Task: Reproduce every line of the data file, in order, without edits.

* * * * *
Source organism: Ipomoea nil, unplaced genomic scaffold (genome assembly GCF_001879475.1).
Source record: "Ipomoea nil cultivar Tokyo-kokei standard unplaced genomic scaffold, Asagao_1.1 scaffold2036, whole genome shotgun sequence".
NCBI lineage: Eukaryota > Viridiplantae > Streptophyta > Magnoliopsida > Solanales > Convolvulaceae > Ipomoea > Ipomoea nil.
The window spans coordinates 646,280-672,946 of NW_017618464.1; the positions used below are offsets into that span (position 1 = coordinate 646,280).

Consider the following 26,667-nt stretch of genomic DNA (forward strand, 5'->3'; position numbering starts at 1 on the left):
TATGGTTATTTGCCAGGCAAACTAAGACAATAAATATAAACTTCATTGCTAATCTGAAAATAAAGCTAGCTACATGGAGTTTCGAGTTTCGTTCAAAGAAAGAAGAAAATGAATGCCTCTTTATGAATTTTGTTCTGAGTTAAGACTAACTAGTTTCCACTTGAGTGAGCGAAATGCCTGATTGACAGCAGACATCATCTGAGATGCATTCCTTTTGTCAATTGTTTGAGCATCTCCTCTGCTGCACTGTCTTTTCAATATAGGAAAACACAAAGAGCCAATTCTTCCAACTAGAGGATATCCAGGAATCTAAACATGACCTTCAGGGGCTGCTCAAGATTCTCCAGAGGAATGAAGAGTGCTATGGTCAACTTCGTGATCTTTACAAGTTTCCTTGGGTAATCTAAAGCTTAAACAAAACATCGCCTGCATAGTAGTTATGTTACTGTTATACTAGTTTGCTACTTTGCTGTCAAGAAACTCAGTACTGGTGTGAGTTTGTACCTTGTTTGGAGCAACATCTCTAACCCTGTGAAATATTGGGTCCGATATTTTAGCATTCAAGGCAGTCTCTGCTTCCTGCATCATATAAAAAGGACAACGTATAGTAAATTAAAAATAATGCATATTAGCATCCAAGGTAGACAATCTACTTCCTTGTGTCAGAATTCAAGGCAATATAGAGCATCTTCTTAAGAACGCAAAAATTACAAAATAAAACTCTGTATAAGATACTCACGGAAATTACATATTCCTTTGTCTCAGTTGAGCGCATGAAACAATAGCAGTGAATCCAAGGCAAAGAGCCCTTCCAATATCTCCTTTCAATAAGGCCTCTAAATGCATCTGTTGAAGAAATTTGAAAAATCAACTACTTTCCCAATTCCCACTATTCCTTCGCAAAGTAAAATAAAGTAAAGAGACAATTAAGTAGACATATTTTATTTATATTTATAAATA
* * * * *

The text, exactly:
Source organism: Ipomoea nil, unplaced genomic scaffold (genome assembly GCF_001879475.1).
Source record: "Ipomoea nil cultivar Tokyo-kokei standard unplaced genomic scaffold, Asagao_1.1 scaffold2036, whole genome shotgun sequence".
NCBI lineage: Eukaryota > Viridiplantae > Streptophyta > Magnoliopsida > Solanales > Convolvulaceae > Ipomoea > Ipomoea nil.
The window spans coordinates 646,280-672,946 of NW_017618464.1; the positions used below are offsets into that span (position 1 = coordinate 646,280).

Consider the following 26,667-nt stretch of genomic DNA (forward strand, 5'->3'; position numbering starts at 1 on the left):
TATGGTTATTTGCCAGGCAAACTAAGACAATAAATATAAACTTCATTGCTAATCTGAAAATAAAGCTAGCTACATGGAGTTTCGAGTTTCGTTCAAAGAAAGAAGAAAATGAATGCCTCTTTATGAATTTTGTTCTGAGTTAAGACTAACTAGTTTCCACTTGAGTGAGCGAAATGCCTGATTGACAGCAGACATCATCTGAGATGCATTCCTTTTGTCAATTGTTTGAGCATCTCCTCTGCTGCACTGTCTTTTCAATATAGGAAAACACAAAGAGCCAATTCTTCCAACTAGAGGATATCCAGGAATCTAAACATGACCTTCAGGGGCTGCTCAAGATTCTCCAGAGGAATGAAGAGTGCTATGGTCAACTTCGTGATCTTTACAAGTTTCCTTGGGTAATCTAAAGCTTAAACAAAACATCGCCTGCATAGTAGTTATGTTACTGTTATACTAGTTTGCTACTTTGCTGTCAAGAAACTCAGTACTGGTGTGAGTTTGTACCTTGTTTGGAGCAACATCTCTAACCCTGTGAAATATTGGGTCCGATATTTTAGCATTCAAGGCAGTCTCTGCTTCCTGCATCATATAAAAAGGACAACGTATAGTAAATTAAAAATAATGCATATTAGCATCCAAGGTAGACAATCTACTTCCTTGTGTCAGAATTCAAGGCAATATAGAGCATCTTCTTAAGAACGCAAAAATTACAAAATAAAACTCTGTATAAGATACTCACGGAAATTACATATTCCTTTGTCTCAGTTGAGCGCATGAAACAATAGCAGTGAATCCAAGGCAAAGAGCCCTTCCAATATCTCCTTTCAATAAGGCCTCTAAATGCATCTGTTGAAGAAATTTGAAAAATCAACTACTTTCCCAATTCCCACTATTCCTTCGCAAAGTAAAATAAAGTAAAGAGACAATTAAGTAGACATATTTTATTTATATTTATAAATA